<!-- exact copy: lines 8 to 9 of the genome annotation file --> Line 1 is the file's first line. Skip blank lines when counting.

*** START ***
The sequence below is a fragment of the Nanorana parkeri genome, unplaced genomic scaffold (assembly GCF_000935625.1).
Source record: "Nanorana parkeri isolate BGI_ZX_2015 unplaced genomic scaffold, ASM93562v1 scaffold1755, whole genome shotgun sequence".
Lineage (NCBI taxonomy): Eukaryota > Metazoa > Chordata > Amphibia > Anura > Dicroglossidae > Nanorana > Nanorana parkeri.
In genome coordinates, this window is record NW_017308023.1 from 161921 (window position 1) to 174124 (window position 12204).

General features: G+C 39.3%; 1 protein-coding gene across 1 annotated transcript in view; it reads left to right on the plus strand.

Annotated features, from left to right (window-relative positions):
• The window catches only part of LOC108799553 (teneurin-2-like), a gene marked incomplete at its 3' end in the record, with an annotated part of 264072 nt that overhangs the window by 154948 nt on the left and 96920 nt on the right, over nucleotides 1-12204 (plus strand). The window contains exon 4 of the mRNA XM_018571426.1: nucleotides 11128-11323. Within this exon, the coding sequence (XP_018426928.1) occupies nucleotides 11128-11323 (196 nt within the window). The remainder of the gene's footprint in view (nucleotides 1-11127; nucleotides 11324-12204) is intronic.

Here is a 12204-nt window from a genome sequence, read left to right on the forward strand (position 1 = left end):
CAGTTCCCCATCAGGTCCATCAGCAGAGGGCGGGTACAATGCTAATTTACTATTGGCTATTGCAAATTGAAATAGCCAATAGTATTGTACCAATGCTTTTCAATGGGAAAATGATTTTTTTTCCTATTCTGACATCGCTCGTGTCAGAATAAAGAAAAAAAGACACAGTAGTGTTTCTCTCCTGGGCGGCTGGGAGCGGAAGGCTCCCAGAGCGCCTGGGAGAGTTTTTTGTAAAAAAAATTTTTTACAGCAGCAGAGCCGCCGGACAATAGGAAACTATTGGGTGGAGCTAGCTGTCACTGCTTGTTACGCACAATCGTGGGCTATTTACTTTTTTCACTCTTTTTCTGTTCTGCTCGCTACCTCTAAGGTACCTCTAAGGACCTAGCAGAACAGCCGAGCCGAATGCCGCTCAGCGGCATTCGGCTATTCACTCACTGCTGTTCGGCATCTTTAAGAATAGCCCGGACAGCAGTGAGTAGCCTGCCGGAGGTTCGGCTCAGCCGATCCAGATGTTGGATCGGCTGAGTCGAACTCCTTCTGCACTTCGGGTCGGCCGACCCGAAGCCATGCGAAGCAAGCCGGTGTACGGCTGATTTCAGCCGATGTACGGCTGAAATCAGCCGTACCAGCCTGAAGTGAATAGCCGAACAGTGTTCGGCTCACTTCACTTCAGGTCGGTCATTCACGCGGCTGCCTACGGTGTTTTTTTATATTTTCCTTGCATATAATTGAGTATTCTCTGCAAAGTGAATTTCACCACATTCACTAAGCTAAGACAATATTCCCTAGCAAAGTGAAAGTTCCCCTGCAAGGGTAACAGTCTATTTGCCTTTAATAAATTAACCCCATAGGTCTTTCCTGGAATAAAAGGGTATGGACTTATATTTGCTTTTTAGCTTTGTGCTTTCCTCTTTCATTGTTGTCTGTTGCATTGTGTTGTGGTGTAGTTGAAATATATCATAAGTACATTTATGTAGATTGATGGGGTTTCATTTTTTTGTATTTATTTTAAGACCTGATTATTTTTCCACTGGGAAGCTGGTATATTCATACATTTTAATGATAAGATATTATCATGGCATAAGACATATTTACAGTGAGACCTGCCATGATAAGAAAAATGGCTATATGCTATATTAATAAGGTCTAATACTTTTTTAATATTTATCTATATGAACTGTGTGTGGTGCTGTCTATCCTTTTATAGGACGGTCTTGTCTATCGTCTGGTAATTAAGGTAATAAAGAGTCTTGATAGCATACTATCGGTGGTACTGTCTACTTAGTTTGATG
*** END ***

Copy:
Here is a 12204-nt window from a genome sequence, read left to right on the forward strand (position 1 = left end):
CAGTTCCCCATCAGGTCCATCAGCAGAGGGCGGGTACAATGCTAATTTACTATTGGCTATTGCAAATTGAAATAGCCAATAGTATTGTACCAATGCTTTTCAATGGGAAAATGATTTTTTTTCCTATTCTGACATCGCTCGTGTCAGAATAAAGAAAAAAAGACACAGTAGTGTTTCTCTCCTGGGCGGCTGGGAGCGGAAGGCTCCCAGAGCGCCTGGGAGAGTTTTTTGTAAAAAAAATTTTTTACAGCAGCAGAGCCGCCGGACAATAGGAAACTATTGGGTGGAGCTAGCTGTCACTGCTTGTTACGCACAATCGTGGGCTATTTACTTTTTTCACTCTTTTTCTGTTCTGCTCGCTACCTCTAAGGTACCTCTAAGGACCTAGCAGAACAGCCGAGCCGAATGCCGCTCAGCGGCATTCGGCTATTCACTCACTGCTGTTCGGCATCTTTAAGAATAGCCCGGACAGCAGTGAGTAGCCTGCCGGAGGTTCGGCTCAGCCGATCCAGATGTTGGATCGGCTGAGTCGAACTCCTTCTGCACTTCGGGTCGGCCGACCCGAAGCCATGCGAAGCAAGCCGGTGTACGGCTGATTTCAGCCGATGTACGGCTGAAATCAGCCGTACCAGCCTGAAGTGAATAGCCGAACAGTGTTCGGCTCACTTCACTTCAGGTCGGTCATTCACGCGGCTGCCTACGGTGTTTTTTTATATTTTCCTTGCATATAATTGAGTATTCTCTGCAAAGTGAATTTCACCACATTCACTAAGCTAAGACAATATTCCCTAGCAAAGTGAAAGTTCCCCTGCAAGGGTAACAGTCTATTTGCCTTTAATAAATTAACCCCATAGGTCTTTCCTGGAATAAAAGGGTATGGACTTATATTTGCTTTTTAGCTTTGTGCTTTCCTCTTTCATTGTTGTCTGTTGCATTGTGTTGTGGTGTAGTTGAAATATATCATAAGTACATTTATGTAGATTGATGGGGTTTCATTTTTTTGTATTTATTTTAAGACCTGATTATTTTTCCACTGGGAAGCTGGTATATTCATACATTTTAATGATAAGATATTATCATGGCATAAGACATATTTACAGTGAGACCTGCCATGATAAGAAAAATGGCTATATGCTATATTAATAAGGTCTAATACTTTTTTAATATTTATCTATATGAACTGTGTGTGGTGCTGTCTATCCTTTTATAGGACGGTCTTGTCTATCGTCTGGTAATTAAGGTAATAAAGAGTCTTGATAGCATACTATCGGTGGTACTGTCTACTTAGTTTGATG